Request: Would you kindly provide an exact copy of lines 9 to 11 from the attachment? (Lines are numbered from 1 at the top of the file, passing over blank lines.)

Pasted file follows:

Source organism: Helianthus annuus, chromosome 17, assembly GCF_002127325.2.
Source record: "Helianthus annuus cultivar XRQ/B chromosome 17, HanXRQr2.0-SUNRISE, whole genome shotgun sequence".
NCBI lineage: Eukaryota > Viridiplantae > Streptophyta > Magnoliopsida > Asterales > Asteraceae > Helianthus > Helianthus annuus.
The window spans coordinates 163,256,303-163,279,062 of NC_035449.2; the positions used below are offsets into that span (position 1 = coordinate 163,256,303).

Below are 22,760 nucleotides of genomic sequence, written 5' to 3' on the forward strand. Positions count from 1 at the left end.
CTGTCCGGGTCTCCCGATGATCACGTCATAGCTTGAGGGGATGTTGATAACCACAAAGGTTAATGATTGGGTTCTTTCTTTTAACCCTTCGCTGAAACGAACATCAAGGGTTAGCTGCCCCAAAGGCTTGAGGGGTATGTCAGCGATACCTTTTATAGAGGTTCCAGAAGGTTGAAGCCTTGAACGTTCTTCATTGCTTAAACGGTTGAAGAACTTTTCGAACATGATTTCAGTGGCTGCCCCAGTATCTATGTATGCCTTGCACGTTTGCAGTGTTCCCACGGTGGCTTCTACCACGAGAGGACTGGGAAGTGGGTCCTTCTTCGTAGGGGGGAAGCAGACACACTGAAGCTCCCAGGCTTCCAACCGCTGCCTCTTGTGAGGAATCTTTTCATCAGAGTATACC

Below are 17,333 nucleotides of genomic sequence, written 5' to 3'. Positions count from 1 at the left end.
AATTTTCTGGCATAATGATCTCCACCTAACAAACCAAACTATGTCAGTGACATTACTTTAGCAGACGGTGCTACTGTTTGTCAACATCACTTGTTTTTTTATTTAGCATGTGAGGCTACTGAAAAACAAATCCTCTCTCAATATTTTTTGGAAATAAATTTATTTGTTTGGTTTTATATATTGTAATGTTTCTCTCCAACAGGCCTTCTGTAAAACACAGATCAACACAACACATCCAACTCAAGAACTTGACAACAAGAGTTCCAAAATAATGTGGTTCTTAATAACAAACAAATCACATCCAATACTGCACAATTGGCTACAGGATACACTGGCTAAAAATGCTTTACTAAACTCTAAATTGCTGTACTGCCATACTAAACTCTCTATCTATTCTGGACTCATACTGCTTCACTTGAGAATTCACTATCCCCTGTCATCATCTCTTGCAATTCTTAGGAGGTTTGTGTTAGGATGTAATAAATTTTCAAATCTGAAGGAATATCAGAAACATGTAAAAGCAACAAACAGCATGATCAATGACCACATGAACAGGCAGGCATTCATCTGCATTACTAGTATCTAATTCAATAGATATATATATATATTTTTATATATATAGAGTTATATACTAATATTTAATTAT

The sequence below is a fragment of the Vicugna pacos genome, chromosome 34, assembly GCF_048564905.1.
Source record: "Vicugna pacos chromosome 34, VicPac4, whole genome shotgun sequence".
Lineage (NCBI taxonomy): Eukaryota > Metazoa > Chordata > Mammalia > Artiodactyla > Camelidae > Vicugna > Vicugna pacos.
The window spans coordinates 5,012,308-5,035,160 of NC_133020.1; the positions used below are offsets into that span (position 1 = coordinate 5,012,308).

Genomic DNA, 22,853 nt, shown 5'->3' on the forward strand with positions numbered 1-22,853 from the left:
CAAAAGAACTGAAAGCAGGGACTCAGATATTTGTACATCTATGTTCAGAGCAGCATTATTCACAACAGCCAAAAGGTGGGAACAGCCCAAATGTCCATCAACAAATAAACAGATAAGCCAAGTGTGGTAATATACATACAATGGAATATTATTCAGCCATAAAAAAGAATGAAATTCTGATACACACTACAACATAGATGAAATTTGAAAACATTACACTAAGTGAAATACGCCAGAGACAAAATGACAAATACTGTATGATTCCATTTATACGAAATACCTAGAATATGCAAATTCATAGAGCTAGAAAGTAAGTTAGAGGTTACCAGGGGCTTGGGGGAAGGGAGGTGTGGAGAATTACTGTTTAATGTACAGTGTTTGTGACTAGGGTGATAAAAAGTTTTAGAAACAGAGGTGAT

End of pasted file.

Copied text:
The sequence below is a fragment of the Vicugna pacos genome, chromosome 34, assembly GCF_048564905.1.
Source record: "Vicugna pacos chromosome 34, VicPac4, whole genome shotgun sequence".
Lineage (NCBI taxonomy): Eukaryota > Metazoa > Chordata > Mammalia > Artiodactyla > Camelidae > Vicugna > Vicugna pacos.